Tracing the footsteps of Harriet Tubman through Dorchester County, Maryland
Story and Photos by Abby Stewart
I’ve never felt the presence of a hero as strongly as I did when I visited Dorchester County, Maryland. Around every corner, in the tidal streams, and on the wings of every eagle flying overhead, the essence of Harriet Tubman lives on in Dorchester County. The famous abolitionist, who escaped slavery and returned repeatedly to Maryland’s Eastern Shore to guide more than 70 others to freedom, cast a light so bright that it continues to shine down on us to this day.
As I drove into Dorchester County, the birthplace of Tubman and the area in which she was enslaved until she escaped in her late 20s, I thought of my upcoming journey. I planned to travel the Harriet Tubman Underground Railroad Byway, a self-guided scenic tour that includes 21 sites in Dorchester County, creating a comprehensive look into the life of Tubman and the region that shaped her early years. As a history teacher, I was preparing for an upcoming lesson on Tubman and I found it unfortunate that there is so little about this American hero in our textbooks, so I decided to enhance my lesson plans with personal experiences from Tubman’s birthplace. I had no idea how touched and inspired I would be by the end of the trip.
Bucktown General Store
Araminta Ross, a slave in Dorchester County in the 1830s, pushed the door open to the general store to find herself in the middle of a confrontation. An enslaved boy was trying to run from his angry master, so the man ordered Araminta to stop the boy, but she refused. The slavemaster then grabbed a 2-pound counterweight and hurled it at the boy, missing him but striking Araminta in the head instead, cracking her skull and leaving her unconscious. The girl would later be known to the world as Harriet Tubman, and this act of defiance would be the first on a list too long to count.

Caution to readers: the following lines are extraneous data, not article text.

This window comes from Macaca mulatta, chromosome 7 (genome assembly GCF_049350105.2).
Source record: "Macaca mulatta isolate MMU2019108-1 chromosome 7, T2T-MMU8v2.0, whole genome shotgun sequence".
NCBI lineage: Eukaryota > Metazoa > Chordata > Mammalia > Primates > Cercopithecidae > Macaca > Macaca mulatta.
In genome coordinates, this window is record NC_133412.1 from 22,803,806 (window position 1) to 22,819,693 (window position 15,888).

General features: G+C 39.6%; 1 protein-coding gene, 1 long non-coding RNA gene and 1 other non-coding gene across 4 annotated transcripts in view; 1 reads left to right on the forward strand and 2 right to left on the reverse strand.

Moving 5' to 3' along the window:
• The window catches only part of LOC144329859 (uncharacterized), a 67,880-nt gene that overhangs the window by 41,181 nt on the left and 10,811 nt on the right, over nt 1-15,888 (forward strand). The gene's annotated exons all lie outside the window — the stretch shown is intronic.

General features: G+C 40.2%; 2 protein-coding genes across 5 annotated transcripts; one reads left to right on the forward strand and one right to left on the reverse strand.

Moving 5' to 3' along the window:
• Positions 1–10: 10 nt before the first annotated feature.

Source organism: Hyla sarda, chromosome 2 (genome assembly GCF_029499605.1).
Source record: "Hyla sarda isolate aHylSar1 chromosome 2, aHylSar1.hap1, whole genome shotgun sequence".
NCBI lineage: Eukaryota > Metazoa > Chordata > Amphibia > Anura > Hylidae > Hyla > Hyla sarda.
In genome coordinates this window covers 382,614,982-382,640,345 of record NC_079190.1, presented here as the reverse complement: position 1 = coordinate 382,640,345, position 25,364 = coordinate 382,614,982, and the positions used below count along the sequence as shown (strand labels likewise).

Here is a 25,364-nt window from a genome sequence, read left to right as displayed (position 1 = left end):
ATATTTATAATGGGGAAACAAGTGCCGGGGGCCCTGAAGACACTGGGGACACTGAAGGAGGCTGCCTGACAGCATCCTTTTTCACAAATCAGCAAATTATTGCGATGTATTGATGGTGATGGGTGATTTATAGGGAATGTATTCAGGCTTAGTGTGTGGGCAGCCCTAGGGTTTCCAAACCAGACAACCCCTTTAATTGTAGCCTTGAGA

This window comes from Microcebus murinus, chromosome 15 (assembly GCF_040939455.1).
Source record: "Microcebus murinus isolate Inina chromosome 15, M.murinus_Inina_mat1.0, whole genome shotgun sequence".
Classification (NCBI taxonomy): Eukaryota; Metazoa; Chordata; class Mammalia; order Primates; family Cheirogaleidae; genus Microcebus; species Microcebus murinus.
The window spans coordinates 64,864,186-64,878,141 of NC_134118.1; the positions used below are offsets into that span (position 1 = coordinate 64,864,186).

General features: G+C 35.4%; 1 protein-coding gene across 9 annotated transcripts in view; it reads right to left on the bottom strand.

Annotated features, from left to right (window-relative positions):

I pulled up to the Bucktown General Store, a quaint country shop positioned in the center of a crossroads, the same building where that momentous event took place, almost 200 years ago. As I walked in, I felt like I was transported back in time. I was greeted by Matt Meredith, one of the owners and a man whose fifth great-grandfather ran the store when Harriet received her near-fatal injury. The dusty wooden floors and pitted countertops exhibited marks and wear and tear that are reminiscent of when Harriet would have shopped there. The Meredith family’s mission is to preserve the store and surrounding historical homes, in order to pass down Harriet’s story as authentically as possible.
I learned that the injuries Harriet sustained on that fateful day ultimately changed the trajectory of her life, and in turn the lives of hundreds of enslaved people. The deadly blow, coupled with the absence of allowed medical treatment, other than the care from her mother, caused Harriet to suffer from narcoleptic sleeping spells, seizures, and visions for the rest of her life. She considered these episodes as blessings in disguise, as they were messages from God that helped her when she led her missions to freedom. The experiences deepened her connection with God, and it was that relationship and divine guidance that that carried Harriet forward in the face of adversity to free so many of her people from the atrocities of slavery.